Holiday Season Underlines Shifts in Judaism as Self-Definition Fades

CuJu, BuJu and Mu-Jew Are Faith's New Drawing Cards

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By Jay MIchaelson

Published December 24, 2013.
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And not only Christians married to Jews. Increasingly, it seems to me, there are more and more Christians, some on the path to conversion and some not, who are among the most frequent attendees at Shabbat services.

Probably the first question most Jews-from-birth are thinking right now is: Why? Why would anyone choose to be Jewish?

Let’s pause for a moment and reflect on that reaction. If there’s any question why the Jewish Nones are on the rise, why “Jews of No Religion” are increasing, and why well-funded and well-intentioned outreach efforts seem unable to stem the tide, surely this outmoded and pathetic self-loathing, ubiquitous in Jewish community, is a big part of the reason. It’s like we’re saying, ‘Come be Jewish! But Oy, why would you want to do that to yourself.’

Now let’s get beyond the inferiority complex. Actually, there are many reasons why non-Jews would be interested in Jewish community – and you see them more and more clearly the more time you spend in liberal churches. I’ve been to many. The mainliners say all the right things, but they tend to be a little soft. Evangelicals get you in your kishkes, with the intense relationship with Jesus, the fiery sermons, and the unnerving zeal of the most fervent. Catholics have the ritual – “smells and bells” to those who love them. But both often come with side orders of bad politics and bad theology.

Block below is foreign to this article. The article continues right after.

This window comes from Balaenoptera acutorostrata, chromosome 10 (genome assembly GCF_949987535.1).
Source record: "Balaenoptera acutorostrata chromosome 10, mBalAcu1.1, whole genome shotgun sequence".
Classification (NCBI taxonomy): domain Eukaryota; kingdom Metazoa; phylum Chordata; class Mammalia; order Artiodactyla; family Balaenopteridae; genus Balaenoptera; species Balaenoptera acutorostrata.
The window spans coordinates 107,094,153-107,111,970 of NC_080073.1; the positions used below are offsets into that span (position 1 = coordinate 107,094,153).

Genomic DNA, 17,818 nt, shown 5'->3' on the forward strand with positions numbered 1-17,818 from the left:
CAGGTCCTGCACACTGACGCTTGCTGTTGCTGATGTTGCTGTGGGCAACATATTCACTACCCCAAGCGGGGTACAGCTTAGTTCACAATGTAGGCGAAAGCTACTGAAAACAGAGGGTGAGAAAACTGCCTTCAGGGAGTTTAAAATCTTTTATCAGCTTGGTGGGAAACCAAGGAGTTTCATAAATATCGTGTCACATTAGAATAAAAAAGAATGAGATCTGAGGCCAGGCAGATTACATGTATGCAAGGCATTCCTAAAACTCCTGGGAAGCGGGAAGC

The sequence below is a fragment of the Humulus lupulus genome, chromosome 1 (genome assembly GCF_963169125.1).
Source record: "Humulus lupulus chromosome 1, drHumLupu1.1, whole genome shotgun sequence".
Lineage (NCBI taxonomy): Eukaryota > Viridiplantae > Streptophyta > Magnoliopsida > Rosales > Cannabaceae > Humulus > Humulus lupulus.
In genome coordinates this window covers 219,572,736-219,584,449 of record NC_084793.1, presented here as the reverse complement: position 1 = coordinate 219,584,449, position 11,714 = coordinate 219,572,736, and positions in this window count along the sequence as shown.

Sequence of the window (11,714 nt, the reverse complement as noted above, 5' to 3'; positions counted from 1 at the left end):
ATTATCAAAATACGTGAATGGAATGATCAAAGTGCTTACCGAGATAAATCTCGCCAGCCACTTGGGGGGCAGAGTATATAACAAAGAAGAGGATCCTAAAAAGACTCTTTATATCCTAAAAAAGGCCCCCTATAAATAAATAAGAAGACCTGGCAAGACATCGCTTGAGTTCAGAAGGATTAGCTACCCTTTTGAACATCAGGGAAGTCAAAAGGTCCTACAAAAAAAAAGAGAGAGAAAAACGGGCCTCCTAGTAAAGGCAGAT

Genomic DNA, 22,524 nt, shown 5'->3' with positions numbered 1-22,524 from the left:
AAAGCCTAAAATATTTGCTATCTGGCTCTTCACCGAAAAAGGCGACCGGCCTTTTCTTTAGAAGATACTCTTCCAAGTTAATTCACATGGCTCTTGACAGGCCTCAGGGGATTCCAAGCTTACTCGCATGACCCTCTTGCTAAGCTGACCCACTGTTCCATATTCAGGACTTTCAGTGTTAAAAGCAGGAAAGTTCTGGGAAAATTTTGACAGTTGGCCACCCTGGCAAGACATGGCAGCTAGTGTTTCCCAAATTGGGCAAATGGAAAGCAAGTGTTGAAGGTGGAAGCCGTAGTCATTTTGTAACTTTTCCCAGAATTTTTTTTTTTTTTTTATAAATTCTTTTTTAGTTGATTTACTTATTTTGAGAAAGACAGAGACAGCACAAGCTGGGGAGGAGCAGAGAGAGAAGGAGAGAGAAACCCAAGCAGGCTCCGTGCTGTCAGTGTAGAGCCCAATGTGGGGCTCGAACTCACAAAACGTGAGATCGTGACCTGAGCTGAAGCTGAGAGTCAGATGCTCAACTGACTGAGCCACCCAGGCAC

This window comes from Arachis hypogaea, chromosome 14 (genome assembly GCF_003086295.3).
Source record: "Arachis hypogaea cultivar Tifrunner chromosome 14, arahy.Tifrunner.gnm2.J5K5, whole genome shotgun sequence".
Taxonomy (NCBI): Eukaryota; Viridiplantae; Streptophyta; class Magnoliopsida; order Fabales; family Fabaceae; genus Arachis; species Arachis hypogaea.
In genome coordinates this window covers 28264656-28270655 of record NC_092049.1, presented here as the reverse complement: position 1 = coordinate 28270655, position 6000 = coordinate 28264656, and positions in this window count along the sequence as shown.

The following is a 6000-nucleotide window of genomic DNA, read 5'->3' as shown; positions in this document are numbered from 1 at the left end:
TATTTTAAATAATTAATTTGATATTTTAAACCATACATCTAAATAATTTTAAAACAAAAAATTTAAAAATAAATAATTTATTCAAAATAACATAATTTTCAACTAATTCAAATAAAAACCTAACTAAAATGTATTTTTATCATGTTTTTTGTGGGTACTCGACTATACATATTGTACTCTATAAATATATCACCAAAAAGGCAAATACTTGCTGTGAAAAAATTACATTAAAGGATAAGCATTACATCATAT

Liberal Judaism offers a combination of thick spiritual practice – sitting shiva when someone dies, lighting candles on Friday night, studying rich and varied texts – together with progressive values. It’s that mixture that makes it appealing – not the lox on Sunday or the latkes on Thanksgiving (not that there’s anything wrong with that). It’s the combination of a strong community, a thick spirituality – by which I mean transpersonal bonds of connection, meaning, and inspiration – and a commitment to justice. It can offer depth without the dogma.

Now, if it’s this combination that makes liberal Judaism appealing, then the right response might be the opposite of Jewish cultural affirmation. Possibly, we might want to soup up, rather than dilute, the Jewish stew.

Nor is culture necessarily “it.” Rabbi Brent Spodek, who heads Beacon Hebrew Alliance, one of the congregations where I saw a lot of non-Jewish folks in the crowd, said that his community includes “people of a nominally Christian background who are looking for community, looking for a way to seek and celebrate the Divine, who are looking to learn and grow and reflect do sometimes find their way to us and we welcome them.”


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